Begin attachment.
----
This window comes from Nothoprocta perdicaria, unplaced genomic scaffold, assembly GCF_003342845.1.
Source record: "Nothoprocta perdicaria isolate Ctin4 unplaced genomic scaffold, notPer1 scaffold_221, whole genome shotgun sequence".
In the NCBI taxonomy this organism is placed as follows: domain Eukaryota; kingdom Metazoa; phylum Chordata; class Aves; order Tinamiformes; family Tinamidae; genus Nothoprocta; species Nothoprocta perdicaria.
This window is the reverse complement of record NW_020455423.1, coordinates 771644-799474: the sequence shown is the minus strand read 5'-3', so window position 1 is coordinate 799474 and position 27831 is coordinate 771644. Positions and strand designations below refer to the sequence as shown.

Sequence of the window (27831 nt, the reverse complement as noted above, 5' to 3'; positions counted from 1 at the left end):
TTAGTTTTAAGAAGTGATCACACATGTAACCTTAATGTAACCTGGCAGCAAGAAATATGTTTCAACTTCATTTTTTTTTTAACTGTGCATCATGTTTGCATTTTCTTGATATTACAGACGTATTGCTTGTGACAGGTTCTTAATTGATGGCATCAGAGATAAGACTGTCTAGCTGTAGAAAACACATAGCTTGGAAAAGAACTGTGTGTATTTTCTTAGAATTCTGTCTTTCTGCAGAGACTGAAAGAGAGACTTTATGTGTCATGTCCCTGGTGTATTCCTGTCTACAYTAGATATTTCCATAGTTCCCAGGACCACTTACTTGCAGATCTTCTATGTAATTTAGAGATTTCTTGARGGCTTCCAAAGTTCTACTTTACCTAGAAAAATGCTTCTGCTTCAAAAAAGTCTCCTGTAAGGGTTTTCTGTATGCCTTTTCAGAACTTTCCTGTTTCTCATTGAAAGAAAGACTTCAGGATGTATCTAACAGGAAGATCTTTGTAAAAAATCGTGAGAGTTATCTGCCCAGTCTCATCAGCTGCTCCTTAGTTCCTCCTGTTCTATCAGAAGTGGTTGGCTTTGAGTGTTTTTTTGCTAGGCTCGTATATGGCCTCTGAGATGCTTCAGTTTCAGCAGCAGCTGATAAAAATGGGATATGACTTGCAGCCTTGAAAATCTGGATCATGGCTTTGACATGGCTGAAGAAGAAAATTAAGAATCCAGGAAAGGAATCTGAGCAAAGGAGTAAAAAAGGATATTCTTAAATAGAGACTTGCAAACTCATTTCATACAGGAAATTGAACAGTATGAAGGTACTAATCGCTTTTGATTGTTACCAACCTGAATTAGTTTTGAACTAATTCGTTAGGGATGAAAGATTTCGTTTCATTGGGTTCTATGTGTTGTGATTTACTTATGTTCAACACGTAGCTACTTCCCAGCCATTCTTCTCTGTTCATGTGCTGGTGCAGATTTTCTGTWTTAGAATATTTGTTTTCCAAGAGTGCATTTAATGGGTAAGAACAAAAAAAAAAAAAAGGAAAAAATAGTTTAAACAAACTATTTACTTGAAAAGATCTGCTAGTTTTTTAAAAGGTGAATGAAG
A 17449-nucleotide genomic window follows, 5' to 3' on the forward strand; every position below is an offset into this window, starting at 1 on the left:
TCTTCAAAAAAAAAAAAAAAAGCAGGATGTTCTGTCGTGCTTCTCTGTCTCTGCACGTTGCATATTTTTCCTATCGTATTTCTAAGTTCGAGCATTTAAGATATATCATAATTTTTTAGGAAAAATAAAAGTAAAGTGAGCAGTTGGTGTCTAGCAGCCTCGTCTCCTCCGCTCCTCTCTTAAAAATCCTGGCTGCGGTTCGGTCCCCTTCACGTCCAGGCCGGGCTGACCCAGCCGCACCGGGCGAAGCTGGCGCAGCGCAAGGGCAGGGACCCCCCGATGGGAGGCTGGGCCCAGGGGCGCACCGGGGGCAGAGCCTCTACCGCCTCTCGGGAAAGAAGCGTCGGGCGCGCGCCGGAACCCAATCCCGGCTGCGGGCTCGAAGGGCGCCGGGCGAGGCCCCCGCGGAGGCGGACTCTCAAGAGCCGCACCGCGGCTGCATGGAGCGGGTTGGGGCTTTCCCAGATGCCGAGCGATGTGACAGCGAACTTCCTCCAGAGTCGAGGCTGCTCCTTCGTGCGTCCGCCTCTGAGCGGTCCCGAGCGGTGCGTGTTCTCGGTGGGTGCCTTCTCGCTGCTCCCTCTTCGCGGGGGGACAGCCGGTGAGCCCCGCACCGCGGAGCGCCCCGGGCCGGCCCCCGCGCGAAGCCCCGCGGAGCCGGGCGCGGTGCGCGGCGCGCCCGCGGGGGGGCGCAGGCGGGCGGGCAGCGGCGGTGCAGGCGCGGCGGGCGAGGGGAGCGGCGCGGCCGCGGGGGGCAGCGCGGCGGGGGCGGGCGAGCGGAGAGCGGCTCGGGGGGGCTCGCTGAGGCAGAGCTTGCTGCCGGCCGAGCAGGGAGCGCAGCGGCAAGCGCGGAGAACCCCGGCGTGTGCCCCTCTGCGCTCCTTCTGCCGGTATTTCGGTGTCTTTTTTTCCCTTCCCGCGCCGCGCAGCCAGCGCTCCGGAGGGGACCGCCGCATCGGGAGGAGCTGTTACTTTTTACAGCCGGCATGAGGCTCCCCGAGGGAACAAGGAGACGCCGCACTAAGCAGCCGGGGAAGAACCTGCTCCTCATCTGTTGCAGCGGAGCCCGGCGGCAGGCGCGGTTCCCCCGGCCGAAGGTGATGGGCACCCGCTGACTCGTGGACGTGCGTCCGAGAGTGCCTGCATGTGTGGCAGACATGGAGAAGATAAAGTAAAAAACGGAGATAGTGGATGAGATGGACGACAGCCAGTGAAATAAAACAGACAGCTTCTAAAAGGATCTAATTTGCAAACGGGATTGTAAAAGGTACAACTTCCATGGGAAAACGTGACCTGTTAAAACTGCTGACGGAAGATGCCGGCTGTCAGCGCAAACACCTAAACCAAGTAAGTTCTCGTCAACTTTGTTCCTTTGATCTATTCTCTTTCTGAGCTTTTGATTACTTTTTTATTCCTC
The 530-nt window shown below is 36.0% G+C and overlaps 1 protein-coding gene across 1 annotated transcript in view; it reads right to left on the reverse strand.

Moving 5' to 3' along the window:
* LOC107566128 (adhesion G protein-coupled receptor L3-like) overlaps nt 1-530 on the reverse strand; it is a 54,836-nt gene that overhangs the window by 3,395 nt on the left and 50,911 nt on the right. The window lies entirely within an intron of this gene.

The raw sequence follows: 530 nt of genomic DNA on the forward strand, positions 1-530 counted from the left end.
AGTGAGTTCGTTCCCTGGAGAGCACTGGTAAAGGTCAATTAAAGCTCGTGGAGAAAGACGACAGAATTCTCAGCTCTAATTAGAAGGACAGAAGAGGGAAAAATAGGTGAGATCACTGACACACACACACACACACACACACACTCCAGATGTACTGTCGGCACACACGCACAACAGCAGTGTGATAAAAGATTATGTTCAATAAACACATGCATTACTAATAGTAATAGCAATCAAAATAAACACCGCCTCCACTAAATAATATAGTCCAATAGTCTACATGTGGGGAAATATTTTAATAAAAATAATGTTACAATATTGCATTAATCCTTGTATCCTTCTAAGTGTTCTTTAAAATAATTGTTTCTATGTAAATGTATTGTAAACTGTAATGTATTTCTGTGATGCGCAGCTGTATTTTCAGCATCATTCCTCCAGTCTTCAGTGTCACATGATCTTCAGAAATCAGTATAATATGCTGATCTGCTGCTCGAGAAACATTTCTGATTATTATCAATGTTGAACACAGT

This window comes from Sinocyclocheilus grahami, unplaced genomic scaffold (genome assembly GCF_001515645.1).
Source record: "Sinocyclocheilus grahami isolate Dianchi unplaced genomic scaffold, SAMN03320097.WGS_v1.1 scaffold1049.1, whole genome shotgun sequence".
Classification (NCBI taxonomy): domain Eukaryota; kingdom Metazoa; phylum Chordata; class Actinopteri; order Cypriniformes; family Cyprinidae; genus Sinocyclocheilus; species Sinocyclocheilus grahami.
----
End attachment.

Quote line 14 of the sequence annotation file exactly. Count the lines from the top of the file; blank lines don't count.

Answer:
This window comes from Sinocyclocheilus grahami, unplaced genomic scaffold (genome assembly GCF_001515645.1).